Thinking Aloud: Why Teach Critical Thinking?

Mar. 7, 2015 by Darius

I was at an event this week (that I won’t name for reasons that will become obvious) featuring an Arab social scientist.  His research surprised me not because of its findings but because of how poorly it seemed to have been constructed and thought through, drawing conclusions on the flimsiest of reasoning.  Pondering this, it occurred to me that Middle Eastern governments have had little or no reason to promote critical thinking in their education systems.

The whole point of critical thinking is to be able to challenge assumptions, test hypotheses, and evaluate the credibility of new information.  But when has any Middle Eastern government ever wanted its people thinking outside the box?  Why should they?  Even though the Middle East has both secular and religious governments, monarchies and “republics,” all of its governments have one thing in common: the group on top has been on top for decades.

If governments want the people to believe what they’re told without question, then there’s no point to teaching critical thinking in the schools.  The problem isn’t just an oversight in the domestic K-12 education system: I know a college student from a Middle Eastern monarchy who attends university in the US at his government’s expense; he arrived in the US intending to major in a STEM field but quickly changed his mind, which was not itself a problem.  His government was content to pay for his degree in any major, any major *except* political science.  Apparently, thinking deep thoughts about political philosophy and comparative government is not on the monarchy’s approved list.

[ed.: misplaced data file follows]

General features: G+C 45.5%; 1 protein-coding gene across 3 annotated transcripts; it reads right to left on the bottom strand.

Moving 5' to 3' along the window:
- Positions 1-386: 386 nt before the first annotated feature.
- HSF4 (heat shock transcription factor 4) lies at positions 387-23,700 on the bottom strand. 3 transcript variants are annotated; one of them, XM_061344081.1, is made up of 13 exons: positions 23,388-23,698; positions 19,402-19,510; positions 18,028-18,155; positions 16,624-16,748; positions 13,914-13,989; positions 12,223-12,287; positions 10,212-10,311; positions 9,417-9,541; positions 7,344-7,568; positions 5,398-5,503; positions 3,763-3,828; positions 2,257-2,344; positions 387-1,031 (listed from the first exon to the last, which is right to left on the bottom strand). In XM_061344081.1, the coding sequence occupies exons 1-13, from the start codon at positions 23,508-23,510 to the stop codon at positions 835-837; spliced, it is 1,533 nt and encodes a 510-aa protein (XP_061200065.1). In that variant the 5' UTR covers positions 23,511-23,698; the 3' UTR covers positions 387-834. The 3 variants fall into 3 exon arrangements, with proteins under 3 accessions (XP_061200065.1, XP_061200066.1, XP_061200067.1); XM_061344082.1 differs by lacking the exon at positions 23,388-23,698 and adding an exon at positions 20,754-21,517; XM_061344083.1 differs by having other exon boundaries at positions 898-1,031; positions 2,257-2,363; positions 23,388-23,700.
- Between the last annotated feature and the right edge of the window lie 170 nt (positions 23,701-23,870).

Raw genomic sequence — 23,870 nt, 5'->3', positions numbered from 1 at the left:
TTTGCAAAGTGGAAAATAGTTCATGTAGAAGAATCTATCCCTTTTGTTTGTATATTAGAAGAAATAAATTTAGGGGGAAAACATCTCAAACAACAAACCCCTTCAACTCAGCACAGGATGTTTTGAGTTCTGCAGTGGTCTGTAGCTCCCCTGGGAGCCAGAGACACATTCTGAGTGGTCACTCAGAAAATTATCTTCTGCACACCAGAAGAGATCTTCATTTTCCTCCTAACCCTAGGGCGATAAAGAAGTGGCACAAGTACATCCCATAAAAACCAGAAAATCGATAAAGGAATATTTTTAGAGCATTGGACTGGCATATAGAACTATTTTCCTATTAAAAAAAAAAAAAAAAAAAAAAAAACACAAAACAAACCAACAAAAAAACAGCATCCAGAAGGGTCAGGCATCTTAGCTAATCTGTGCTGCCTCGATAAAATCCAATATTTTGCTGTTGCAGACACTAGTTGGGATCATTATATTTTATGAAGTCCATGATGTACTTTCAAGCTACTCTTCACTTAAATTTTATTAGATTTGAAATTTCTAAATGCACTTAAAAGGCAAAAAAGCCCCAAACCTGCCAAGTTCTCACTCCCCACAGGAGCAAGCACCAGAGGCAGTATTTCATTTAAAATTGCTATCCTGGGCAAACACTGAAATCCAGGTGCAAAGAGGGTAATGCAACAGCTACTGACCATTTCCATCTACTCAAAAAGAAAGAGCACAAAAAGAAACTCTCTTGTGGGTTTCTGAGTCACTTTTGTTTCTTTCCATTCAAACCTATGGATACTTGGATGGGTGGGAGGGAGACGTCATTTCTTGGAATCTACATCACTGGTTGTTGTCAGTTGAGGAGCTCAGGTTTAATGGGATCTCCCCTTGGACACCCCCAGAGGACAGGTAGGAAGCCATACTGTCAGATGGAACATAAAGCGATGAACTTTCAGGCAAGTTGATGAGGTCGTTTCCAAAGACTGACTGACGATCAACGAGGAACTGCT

This week I saw the results of the lack of critical thinking in the presentation referenced above.  On my recent trip to the Middle East, I saw it in the tendency, even of well-educated people, to believe in far-fetched conspiracy theories.

While the governments may believe they are insulating themselves from challenge, at the end of the day, a lack of critical thinking skill makes their people that much more susceptible to demagoguery in all its forms.

Advertisements
This entry was posted in Thinking Aloud and tagged , , , . Bookmark the permalink.

Leave a Reply

Fill in your details below or click an icon to log in:

WordPress.com Logo

You are commenting using your WordPress.com account. Log Out / Change )

Twitter picture

You are commenting using your Twitter account. Log Out / Change )

Facebook photo

You are commenting using your Facebook account. Log Out / Change )

Google+ photo

You are commenting using your Google+ account. Log Out / Change )

Connecting to %s